Raised By Republicans said...

I'd be just as concerned about Pelosi, Ried and Obama making a mad run to the left. The should recognize that they will have won this election (and the election in 2006) because the Republicans abandoned the center. Enacting the entirety of the Liberal Democrats' wish list will only make McCain's silly charges of "socialism" look prescient. They should practice self restraint and prove that the Democrats are the natural party of government for the next generation!

The Law Talking Guy said...

There's nothing odd about a religious person being superstitious. It is funny when an atheist who disclaims the existence of the supernatural is superstitious.

Dr. Strangelove said...

Actually, an atheist need not deny the existence of the supernatural in general--just the existence of gods. People across all continents and cultures believed in spirits, fate, and luck long before anyone believed in gods. Of course, if you insist on equating God with superstition, I won't fight you on it :-)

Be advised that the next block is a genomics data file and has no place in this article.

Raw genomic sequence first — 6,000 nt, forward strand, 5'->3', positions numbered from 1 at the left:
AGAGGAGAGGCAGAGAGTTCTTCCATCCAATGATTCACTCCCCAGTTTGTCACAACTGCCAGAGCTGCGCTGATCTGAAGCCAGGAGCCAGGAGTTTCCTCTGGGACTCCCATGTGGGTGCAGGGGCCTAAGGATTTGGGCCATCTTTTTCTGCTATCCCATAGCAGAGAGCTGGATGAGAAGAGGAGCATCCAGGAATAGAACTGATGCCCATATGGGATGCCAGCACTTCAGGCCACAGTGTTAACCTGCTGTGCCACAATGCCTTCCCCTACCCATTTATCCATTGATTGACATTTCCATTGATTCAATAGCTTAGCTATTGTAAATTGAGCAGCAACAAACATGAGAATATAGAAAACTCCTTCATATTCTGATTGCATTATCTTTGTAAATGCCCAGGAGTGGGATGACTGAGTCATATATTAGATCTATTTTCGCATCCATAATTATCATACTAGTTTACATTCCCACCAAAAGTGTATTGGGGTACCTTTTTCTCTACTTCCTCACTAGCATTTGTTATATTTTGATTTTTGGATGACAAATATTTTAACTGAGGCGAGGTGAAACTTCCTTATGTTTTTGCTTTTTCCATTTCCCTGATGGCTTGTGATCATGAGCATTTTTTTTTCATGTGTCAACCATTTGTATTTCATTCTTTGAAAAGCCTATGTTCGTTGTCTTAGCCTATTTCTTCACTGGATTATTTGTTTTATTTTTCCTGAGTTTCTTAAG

USWest said...

I don't think, RBR, that Obama will go too far left. He's a good politician and he knows better. Also, Pelosi has made clear that the new agenda will focus on environment, energy, economics, war. I think she knows the count in her House and I am pretty sure Reid isn't going to run to the far left either.

USwest said...

That isn't to say that they won't purposely ask for a little more "left" of of center knowing that they will have to negotiate toward the middle.

The Law Talking Guy said...

Dr.S - are you saying you believe in spirits, fate, and luck? Somehow, I doubt that.

The Law Talking Guy said...

Pelosi and Reid may not be able to contain the more radical elements of the party. This could lead to deadlock, particularly because too many left-liberals make the best the enemy of the good, and will vote down a very good plan because it isn't perfect. That happens too often. I'm just kvetching.

Dr. Strangelove said...

I never said anything about my personal beliefs.

Raised By Republicans said...

I think LTG makes a good point about splits within the party. As the Democratic caucus gets bigger it also gets more ideologically diverse. Democrats like Dennis Kucinich or Barbara Lee will not have much in common with new Democrats that have recently won traditionally Republican seats in places like Montana, Colorado or whatever.

That said, if Obama can present himself as a moderate who blocked some ridiculous move by the left (like Smoot-Hawley II), he'll benefit.